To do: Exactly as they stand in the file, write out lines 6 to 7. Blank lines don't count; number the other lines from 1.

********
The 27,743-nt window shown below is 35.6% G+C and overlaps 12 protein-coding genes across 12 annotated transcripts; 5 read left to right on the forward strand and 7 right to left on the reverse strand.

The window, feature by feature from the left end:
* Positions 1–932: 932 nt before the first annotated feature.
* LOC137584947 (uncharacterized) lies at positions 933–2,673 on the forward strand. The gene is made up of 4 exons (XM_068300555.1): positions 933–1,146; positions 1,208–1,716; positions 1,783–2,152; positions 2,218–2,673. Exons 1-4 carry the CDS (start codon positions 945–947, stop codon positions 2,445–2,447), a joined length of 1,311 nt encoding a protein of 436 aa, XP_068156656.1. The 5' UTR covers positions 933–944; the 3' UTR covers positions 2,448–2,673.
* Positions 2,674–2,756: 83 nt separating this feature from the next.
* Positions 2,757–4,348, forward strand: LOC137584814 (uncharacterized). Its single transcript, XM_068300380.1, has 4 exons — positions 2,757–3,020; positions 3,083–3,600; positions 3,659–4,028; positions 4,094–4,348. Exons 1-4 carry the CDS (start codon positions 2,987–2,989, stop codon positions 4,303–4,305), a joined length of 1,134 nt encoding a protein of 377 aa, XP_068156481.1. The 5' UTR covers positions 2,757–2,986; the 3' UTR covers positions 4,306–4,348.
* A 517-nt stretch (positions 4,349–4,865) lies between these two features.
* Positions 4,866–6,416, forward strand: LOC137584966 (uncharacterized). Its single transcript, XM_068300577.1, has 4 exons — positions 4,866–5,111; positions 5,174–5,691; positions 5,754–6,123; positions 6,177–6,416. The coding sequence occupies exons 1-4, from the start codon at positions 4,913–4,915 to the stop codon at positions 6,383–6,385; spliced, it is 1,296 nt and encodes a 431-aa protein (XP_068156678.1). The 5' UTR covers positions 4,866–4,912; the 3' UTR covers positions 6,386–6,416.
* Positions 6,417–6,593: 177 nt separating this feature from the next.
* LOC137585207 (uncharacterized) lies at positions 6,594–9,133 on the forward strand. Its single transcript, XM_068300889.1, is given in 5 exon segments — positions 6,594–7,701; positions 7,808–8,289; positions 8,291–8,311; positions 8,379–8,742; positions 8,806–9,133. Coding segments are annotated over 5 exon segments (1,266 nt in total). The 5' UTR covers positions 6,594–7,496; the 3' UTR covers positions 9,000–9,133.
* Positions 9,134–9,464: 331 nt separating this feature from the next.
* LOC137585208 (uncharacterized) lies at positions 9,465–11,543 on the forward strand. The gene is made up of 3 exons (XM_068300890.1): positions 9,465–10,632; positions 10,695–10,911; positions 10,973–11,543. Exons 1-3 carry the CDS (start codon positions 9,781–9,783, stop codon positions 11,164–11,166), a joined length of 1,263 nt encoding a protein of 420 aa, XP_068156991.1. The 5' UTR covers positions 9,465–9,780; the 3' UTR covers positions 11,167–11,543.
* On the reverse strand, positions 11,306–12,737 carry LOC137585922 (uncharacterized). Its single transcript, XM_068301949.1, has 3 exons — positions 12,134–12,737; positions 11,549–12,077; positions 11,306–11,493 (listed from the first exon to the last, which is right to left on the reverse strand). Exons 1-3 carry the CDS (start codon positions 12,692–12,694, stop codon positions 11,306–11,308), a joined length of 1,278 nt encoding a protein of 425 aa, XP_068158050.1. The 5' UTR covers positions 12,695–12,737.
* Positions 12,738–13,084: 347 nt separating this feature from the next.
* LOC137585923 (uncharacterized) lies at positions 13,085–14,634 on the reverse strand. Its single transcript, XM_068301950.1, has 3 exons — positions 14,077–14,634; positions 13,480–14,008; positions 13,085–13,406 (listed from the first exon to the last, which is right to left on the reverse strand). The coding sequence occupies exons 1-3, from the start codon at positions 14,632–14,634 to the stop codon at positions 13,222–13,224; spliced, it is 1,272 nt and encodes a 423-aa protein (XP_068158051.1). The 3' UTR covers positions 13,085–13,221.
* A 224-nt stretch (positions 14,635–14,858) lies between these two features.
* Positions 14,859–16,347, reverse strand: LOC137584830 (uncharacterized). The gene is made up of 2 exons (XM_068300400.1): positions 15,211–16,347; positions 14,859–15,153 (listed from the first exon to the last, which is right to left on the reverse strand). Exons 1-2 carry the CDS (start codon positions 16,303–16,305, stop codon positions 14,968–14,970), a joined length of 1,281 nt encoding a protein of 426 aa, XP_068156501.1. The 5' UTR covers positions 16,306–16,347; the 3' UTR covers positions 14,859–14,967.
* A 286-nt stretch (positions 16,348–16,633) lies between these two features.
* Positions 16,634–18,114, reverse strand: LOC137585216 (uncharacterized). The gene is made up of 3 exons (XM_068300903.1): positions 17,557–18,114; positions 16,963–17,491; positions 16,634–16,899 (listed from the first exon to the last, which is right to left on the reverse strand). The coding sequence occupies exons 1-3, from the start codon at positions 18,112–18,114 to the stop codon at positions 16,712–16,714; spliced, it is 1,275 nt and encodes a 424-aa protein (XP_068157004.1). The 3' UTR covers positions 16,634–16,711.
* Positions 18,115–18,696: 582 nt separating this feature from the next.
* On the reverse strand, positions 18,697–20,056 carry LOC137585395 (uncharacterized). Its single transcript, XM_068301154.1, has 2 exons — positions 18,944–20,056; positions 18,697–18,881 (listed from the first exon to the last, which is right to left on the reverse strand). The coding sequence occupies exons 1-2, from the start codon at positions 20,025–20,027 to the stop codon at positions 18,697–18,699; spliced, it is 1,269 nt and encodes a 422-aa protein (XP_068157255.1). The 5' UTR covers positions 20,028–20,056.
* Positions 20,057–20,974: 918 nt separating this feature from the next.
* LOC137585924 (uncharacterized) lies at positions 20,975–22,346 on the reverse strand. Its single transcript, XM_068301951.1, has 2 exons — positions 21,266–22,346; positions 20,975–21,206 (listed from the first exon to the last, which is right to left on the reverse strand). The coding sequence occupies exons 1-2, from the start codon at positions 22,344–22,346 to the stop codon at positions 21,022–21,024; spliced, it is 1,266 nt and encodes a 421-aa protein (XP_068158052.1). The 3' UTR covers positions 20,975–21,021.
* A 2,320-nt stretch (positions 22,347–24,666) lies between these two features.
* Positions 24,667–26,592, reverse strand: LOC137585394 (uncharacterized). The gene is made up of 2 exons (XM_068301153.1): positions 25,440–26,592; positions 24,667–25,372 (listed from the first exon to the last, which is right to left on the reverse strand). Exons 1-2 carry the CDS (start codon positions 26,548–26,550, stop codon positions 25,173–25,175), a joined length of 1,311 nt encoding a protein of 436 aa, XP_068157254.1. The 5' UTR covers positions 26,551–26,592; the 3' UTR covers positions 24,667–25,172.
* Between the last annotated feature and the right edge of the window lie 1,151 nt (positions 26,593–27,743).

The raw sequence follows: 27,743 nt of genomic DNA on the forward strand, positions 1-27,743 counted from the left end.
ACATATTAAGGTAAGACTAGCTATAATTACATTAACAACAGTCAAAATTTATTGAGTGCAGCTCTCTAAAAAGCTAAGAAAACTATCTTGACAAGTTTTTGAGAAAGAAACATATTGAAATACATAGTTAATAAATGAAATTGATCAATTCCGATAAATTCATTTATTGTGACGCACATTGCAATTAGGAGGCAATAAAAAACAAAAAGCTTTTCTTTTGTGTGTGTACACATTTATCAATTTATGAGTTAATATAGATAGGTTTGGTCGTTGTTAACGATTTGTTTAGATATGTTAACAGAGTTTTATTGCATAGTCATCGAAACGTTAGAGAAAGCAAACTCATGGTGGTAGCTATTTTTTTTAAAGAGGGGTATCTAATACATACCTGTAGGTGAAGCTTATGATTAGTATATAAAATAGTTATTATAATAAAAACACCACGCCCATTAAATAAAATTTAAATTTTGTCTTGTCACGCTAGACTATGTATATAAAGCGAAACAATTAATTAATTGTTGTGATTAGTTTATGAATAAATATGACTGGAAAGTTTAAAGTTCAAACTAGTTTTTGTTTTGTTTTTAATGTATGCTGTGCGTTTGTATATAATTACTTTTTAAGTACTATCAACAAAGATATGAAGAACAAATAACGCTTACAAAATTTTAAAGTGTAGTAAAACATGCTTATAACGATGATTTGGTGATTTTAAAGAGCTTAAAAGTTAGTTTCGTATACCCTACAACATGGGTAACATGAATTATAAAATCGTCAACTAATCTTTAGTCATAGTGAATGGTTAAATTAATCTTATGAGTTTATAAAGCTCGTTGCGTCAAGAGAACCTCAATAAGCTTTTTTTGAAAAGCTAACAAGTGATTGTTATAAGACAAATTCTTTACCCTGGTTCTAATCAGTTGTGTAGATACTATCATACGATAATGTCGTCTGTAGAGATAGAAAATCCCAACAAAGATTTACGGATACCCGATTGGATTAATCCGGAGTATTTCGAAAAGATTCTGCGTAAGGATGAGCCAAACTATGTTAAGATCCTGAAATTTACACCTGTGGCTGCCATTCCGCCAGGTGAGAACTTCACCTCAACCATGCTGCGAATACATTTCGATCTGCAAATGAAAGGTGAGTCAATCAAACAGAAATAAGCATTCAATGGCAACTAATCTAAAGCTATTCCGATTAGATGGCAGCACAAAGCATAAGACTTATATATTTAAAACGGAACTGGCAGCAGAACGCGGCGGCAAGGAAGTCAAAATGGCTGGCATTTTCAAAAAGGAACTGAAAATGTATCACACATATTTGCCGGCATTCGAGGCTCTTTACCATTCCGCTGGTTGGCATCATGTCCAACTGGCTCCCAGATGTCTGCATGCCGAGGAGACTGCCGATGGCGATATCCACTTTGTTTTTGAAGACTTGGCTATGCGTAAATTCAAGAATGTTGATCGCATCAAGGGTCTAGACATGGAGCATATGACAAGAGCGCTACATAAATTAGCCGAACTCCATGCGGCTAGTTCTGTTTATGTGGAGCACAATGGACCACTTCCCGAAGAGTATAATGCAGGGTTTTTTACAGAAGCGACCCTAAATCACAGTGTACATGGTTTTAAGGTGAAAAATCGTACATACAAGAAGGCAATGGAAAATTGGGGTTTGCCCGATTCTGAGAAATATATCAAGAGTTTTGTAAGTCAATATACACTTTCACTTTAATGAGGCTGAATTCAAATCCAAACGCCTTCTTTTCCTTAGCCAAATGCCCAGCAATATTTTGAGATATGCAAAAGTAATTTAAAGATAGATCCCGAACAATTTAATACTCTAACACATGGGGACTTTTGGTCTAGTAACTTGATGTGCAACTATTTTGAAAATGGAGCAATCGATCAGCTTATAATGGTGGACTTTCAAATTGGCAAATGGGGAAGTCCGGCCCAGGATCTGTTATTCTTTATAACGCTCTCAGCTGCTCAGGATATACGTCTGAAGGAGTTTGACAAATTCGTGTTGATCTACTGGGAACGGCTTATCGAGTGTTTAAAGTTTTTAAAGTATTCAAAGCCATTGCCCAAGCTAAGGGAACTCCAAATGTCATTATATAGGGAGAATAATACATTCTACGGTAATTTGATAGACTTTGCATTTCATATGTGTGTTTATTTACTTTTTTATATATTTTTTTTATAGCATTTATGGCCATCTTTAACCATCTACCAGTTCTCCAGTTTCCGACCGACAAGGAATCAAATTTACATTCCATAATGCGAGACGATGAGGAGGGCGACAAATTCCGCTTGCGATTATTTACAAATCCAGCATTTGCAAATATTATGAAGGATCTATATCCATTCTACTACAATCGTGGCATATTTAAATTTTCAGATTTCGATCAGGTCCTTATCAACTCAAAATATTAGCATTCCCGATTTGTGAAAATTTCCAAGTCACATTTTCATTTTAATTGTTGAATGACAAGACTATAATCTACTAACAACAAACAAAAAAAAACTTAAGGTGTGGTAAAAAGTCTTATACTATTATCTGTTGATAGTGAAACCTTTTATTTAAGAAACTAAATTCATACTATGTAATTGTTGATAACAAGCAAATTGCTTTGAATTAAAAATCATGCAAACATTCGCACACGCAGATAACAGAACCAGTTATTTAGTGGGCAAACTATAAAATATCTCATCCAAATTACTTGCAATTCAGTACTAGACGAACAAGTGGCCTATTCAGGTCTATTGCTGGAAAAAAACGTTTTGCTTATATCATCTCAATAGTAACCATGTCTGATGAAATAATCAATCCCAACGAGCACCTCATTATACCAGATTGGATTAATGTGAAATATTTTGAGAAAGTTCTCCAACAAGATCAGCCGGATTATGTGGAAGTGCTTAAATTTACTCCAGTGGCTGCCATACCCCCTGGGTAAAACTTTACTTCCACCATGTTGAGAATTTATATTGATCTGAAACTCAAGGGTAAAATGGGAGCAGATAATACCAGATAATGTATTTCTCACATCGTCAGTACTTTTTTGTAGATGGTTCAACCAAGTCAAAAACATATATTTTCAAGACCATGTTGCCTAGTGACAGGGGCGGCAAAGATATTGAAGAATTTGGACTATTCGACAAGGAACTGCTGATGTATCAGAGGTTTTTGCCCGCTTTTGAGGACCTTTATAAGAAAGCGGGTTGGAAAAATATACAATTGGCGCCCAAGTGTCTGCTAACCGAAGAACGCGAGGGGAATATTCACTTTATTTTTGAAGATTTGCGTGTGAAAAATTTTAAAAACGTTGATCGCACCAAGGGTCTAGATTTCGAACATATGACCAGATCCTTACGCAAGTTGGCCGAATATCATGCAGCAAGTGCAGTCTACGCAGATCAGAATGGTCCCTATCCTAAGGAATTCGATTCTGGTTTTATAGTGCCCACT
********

* Positions 2,757–4,348, forward strand: LOC137584814 (uncharacterized). Its single transcript, XM_068300380.1, has 4 exons — positions 2,757–3,020; positions 3,083–3,600; positions 3,659–4,028; positions 4,094–4,348. Exons 1-4 carry the CDS (start codon positions 2,987–2,989, stop codon positions 4,303–4,305), a joined length of 1,134 nt encoding a protein of 377 aa, XP_068156481.1. The 5' UTR covers positions 2,757–2,986; the 3' UTR covers positions 4,306–4,348.
* A 517-nt stretch (positions 4,349–4,865) lies between these two features.